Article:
Hemp Russet Mite —Aculops cannabicolaFrom A.J., a “mom-and-pop” grower in Northern California, September 7, 2014

I saw that you wrote an article about a trimmer getting sick from Avid. Well I thought I’d write you because Avid is now this looming element in my life and I thought you might be interested in this. So Russet Mites and/or Broad Mites seem to be this years epidemic in my small town. They are micrcoscopic, easy to misdiagnose and can take out an entire garden. The can also spread from dried product to infest gardens. The most common product, it seems, that is used to defend against these pests is Avid. It’s available under the counter at garden stores and via Amazon. I have the pest and Avid was recommended to me but when I got it in the mail and read the instructions I had serious concerns about using it. I am going to continue to pursue other routes of action because it seems so toxic, to the applicant, the environment and obviously the end user. However, I’m terrified that if I don’t use it I’ll lose everything! Maybe this isn’t a new thing, but it’s new to me and this community. Also at the garden store the guy who I talked to about it seemed to agree that it was this year’s plague and most people are reaching for the highly toxic stuff. 

We consulted the man who wrote the book on Cannabis pests, John McPartland. He advises:

Avid is nasty, I wouldn’t use it.

Russet mites and broad mites are both a bitch. 

No commercially available biocontrol is effective, unless she can source Zetzellia mali, a predatory mite.

Spraying hort oil or sulphur sprays work against some russet mites, but not the hemp russet mite.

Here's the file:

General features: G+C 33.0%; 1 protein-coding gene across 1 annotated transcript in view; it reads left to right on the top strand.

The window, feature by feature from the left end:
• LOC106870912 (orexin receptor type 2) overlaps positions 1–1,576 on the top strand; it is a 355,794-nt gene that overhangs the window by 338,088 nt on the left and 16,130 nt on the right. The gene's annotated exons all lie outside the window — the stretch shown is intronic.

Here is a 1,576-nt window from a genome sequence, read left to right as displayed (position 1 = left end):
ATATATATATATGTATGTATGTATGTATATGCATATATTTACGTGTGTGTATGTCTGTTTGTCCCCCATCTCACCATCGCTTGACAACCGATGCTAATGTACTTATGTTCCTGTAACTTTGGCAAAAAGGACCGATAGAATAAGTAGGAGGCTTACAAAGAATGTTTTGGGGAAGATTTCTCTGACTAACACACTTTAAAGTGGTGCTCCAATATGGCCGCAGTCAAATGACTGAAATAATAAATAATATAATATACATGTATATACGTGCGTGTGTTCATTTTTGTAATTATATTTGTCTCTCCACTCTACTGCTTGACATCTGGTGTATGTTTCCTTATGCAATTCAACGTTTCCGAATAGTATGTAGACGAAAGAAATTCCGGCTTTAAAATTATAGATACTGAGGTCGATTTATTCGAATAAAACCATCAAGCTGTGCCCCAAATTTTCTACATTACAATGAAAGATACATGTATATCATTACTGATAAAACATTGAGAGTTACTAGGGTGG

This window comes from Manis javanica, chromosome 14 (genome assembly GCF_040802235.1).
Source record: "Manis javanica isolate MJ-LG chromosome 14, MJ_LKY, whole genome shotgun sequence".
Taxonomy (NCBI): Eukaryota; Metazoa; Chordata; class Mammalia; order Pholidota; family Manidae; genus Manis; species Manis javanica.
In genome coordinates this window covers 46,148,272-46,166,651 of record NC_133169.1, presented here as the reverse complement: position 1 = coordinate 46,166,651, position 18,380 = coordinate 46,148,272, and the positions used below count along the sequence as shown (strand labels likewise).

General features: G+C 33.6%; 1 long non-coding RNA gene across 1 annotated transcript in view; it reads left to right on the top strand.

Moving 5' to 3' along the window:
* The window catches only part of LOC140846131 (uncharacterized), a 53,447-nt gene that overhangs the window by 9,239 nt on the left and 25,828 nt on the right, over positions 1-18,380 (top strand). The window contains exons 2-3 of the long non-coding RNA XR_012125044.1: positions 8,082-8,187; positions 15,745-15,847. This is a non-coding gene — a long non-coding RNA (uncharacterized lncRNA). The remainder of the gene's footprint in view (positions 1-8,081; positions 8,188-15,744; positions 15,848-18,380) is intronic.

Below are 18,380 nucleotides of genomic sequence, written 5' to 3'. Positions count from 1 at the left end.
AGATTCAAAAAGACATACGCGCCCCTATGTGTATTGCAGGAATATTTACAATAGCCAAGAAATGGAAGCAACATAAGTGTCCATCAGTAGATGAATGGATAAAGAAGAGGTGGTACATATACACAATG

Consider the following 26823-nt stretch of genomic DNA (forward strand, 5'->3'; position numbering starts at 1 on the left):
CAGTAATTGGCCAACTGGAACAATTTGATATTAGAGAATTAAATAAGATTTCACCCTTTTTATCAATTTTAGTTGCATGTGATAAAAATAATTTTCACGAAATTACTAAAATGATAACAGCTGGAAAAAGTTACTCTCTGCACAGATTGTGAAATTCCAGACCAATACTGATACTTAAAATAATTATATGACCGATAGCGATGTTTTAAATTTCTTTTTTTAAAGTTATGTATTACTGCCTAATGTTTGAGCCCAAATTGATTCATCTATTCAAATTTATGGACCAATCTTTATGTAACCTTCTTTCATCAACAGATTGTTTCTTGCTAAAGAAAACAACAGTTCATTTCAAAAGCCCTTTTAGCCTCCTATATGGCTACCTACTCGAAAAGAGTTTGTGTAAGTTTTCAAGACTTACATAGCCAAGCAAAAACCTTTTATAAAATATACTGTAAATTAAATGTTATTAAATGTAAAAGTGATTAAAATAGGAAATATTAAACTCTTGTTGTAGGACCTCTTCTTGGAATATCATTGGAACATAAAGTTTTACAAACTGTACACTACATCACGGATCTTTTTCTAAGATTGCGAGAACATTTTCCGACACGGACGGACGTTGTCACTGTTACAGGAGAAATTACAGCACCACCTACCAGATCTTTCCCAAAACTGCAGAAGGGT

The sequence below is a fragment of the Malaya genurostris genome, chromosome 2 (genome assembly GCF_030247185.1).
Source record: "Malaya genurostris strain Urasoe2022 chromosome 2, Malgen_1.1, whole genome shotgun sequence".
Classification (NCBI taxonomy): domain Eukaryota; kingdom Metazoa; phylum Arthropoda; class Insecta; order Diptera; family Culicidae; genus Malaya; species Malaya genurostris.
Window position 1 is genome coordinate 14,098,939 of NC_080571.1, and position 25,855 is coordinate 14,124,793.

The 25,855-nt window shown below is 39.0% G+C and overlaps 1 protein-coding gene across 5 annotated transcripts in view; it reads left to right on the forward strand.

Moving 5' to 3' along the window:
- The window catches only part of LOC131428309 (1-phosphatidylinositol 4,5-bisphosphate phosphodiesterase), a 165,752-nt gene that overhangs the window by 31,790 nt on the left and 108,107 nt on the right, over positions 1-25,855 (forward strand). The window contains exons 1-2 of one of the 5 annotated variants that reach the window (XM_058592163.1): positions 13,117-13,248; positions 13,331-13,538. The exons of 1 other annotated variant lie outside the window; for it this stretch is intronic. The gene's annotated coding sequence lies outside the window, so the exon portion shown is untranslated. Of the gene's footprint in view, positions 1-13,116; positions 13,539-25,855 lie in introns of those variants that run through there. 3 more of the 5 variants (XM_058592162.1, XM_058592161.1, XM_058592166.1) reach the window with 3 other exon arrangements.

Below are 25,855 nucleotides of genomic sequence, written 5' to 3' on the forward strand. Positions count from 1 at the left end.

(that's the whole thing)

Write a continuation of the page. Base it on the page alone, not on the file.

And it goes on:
Hillig killed hemp russet mites by enclosing plants in large plastic bags and filling the bags with CO2 for two hours or more.

We asked A.J. what she knew about the destruction wrought by the hemp russet mite. She replied:

They stunt the plant, the leaves turn yellow and drop while the mites suck the resin out of the developing flowers. Amazing how destructive these invisible pests are. There are a few things the leaves will do to give you a sure ID and of course watching the flowers shrivel tells you what you you’re dealing with. Oh, and when you hear that your neighbors have it, it’s usually a good sign that you have it, too.  It can easily be confused as a nutrient deficiency, rust, anything, because they are microscopic. It also spreads fast. I was told by my friend that I should either use Avid or kiss my garden good bye. Wow!

 I’ve been doing lots of research on this and it turns out that in Canada and New Zealand Avid is used on commercial food crops and in some cases it’s used in the US ,too. It is regularly sold under the counter at garden centers, i read an interesting article written by someone in Berkeley about this. The family of the mite is the Eriophyoid and I found the most interesting information by googling that. These things spread easily, by wind, on clothes, etc., AND the eggs can overwinter. Who needs CAMP when you got russet mites?

 On webforums addressing this, lots of the posts are from this year and last year. I also read that Colorado is dealing with this big time. That’s not surprising. One thing I’m thinking about are seasonal workers (who are mostly women) who deal with this stuff  day after day after day, without properly protecting themselves from residues that they probably don’t even know are present. The warning label on Avid directly says that exposure could lead to birth defects!  I’ve never asked an employer what they’ve sprayed on their plants, how long ago the application was applied and how I can protect myself from its effects. I’ve never thought about it before but it’s a serious concern.